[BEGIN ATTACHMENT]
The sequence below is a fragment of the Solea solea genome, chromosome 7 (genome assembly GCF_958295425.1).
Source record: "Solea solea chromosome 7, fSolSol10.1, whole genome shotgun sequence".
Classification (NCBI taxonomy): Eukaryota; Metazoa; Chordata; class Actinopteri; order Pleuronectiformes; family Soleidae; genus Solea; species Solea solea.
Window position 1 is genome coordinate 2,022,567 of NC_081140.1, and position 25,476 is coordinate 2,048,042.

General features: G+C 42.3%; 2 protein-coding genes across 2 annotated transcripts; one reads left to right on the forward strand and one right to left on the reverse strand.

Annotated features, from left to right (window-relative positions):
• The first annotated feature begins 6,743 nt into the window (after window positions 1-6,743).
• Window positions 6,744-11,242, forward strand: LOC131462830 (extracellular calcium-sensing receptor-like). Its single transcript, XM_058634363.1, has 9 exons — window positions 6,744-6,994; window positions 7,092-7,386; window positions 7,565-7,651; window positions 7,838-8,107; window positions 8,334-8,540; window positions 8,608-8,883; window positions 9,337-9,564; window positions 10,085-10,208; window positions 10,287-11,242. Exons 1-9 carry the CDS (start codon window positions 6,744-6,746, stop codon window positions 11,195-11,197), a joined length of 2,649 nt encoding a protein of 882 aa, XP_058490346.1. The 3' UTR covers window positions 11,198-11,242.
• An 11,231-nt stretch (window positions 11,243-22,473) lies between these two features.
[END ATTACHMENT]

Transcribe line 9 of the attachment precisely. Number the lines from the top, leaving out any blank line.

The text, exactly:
• An 11,231-nt stretch (window positions 11,243-22,473) lies between these two features.